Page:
[en] Dispersion capacity of alien invasive plants is a key feature for understanding invasion processes and risks. Here, we present an experimental study focussing on the seed rain pattern of Senecio inaequidens, an African plant widespread throughout Europe, under common favourable dispersal conditions. One hundred achenes from two Belgian populations underwent a drop time in still air experiment in order to assess linear correlation between several morphological traits and terminal velocity. Variation in morphological traits was measured for 250 additional achenes per population. The trait best correlated to terminal velocity was the square root of the plume loading. We then used this trait to model terminal velocity using a linear regression (r(2) of 79.7%). With this regression and imposing ecological parameters such as wind speed, turbulences and height of release to be representative of favourable dispersal conditions, we established a Gaussian tilted plume model to predict the seed rain pattern of the species. A wind tunnel experiment consequently permitted to validate the model. Under a wind speed of 5 m s(-1) with 2% turbulences along the vertical axis, and height of release of 0.40 m, 99.8% of achenes were dispersed within 100 meters, with a maximum deposition rate at 5.2 m from the parent plant. Uplifted achenes, not forecasted by the model, represent 6.25% of all achenes.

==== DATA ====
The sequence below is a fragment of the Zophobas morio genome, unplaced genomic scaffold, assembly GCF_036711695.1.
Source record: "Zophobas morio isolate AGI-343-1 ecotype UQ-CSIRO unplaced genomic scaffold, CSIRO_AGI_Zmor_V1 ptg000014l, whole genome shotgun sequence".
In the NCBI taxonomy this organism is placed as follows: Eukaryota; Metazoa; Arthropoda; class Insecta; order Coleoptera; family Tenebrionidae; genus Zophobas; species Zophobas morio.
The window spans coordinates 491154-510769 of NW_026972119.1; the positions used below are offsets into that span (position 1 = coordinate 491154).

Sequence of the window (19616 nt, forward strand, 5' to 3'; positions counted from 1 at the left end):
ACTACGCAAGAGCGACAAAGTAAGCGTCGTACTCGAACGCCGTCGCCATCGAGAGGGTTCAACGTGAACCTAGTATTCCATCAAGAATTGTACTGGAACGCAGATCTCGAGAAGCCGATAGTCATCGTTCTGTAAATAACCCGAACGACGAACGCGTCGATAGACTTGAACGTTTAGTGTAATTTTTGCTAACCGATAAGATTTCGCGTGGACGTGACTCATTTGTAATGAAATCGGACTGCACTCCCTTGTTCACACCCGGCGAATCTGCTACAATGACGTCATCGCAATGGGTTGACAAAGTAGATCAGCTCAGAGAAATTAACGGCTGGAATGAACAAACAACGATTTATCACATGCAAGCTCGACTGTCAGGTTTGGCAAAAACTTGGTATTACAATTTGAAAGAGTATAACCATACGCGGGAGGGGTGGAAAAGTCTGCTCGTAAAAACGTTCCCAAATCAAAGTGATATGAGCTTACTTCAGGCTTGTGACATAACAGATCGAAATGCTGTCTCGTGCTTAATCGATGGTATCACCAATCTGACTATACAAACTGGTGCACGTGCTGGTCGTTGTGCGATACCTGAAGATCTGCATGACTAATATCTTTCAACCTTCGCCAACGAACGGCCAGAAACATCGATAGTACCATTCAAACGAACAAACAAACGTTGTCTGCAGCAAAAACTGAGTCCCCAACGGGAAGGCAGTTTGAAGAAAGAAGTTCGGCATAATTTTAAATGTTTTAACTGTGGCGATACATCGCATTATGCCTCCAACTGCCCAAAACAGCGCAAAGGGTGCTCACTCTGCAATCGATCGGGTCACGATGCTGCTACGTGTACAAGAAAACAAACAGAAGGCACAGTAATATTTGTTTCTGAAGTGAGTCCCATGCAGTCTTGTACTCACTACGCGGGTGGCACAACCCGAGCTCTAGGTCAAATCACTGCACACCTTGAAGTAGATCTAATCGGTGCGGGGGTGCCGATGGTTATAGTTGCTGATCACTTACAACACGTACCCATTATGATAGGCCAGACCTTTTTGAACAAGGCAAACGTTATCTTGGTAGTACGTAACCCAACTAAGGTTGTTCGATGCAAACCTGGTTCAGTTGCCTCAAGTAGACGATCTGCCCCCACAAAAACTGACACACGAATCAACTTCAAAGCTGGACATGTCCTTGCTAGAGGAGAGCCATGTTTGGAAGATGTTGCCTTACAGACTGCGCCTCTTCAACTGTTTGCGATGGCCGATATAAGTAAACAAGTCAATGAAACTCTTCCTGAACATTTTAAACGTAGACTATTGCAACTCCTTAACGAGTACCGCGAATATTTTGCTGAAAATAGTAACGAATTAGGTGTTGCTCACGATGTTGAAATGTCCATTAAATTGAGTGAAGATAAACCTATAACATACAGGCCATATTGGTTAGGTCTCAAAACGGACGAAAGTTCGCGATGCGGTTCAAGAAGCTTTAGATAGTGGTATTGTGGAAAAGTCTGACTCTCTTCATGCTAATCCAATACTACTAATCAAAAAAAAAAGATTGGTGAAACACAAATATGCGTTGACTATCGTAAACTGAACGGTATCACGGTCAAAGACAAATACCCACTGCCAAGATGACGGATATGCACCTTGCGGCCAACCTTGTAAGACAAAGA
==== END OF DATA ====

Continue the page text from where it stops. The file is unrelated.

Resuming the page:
Fonds de la Recherche Scientifique (Communauté française de Belgique) - F.R.S.-FNRS